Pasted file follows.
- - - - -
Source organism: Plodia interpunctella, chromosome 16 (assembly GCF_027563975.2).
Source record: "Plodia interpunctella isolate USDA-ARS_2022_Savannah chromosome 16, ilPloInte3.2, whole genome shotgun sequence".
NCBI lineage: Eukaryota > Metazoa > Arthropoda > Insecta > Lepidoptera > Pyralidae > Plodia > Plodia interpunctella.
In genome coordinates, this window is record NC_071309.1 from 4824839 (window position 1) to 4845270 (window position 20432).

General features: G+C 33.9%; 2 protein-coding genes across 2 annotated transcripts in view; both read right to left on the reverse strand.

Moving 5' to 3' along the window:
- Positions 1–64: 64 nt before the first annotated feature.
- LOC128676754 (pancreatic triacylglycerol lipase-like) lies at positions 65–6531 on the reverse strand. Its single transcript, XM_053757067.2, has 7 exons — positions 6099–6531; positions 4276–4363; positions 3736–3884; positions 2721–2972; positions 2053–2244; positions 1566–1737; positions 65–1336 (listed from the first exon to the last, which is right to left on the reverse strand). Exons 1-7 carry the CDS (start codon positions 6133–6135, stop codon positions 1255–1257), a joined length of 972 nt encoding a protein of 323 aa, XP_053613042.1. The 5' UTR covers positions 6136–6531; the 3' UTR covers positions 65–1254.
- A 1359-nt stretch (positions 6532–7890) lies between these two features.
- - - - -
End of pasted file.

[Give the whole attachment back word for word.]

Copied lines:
Source organism: Plodia interpunctella, chromosome 16 (assembly GCF_027563975.2).
Source record: "Plodia interpunctella isolate USDA-ARS_2022_Savannah chromosome 16, ilPloInte3.2, whole genome shotgun sequence".
NCBI lineage: Eukaryota > Metazoa > Arthropoda > Insecta > Lepidoptera > Pyralidae > Plodia > Plodia interpunctella.
In genome coordinates, this window is record NC_071309.1 from 4824839 (window position 1) to 4845270 (window position 20432).

General features: G+C 33.9%; 2 protein-coding genes across 2 annotated transcripts in view; both read right to left on the reverse strand.

Moving 5' to 3' along the window:
- Positions 1–64: 64 nt before the first annotated feature.
- LOC128676754 (pancreatic triacylglycerol lipase-like) lies at positions 65–6531 on the reverse strand. Its single transcript, XM_053757067.2, has 7 exons — positions 6099–6531; positions 4276–4363; positions 3736–3884; positions 2721–2972; positions 2053–2244; positions 1566–1737; positions 65–1336 (listed from the first exon to the last, which is right to left on the reverse strand). Exons 1-7 carry the CDS (start codon positions 6133–6135, stop codon positions 1255–1257), a joined length of 972 nt encoding a protein of 323 aa, XP_053613042.1. The 5' UTR covers positions 6136–6531; the 3' UTR covers positions 65–1254.
- A 1359-nt stretch (positions 6532–7890) lies between these two features.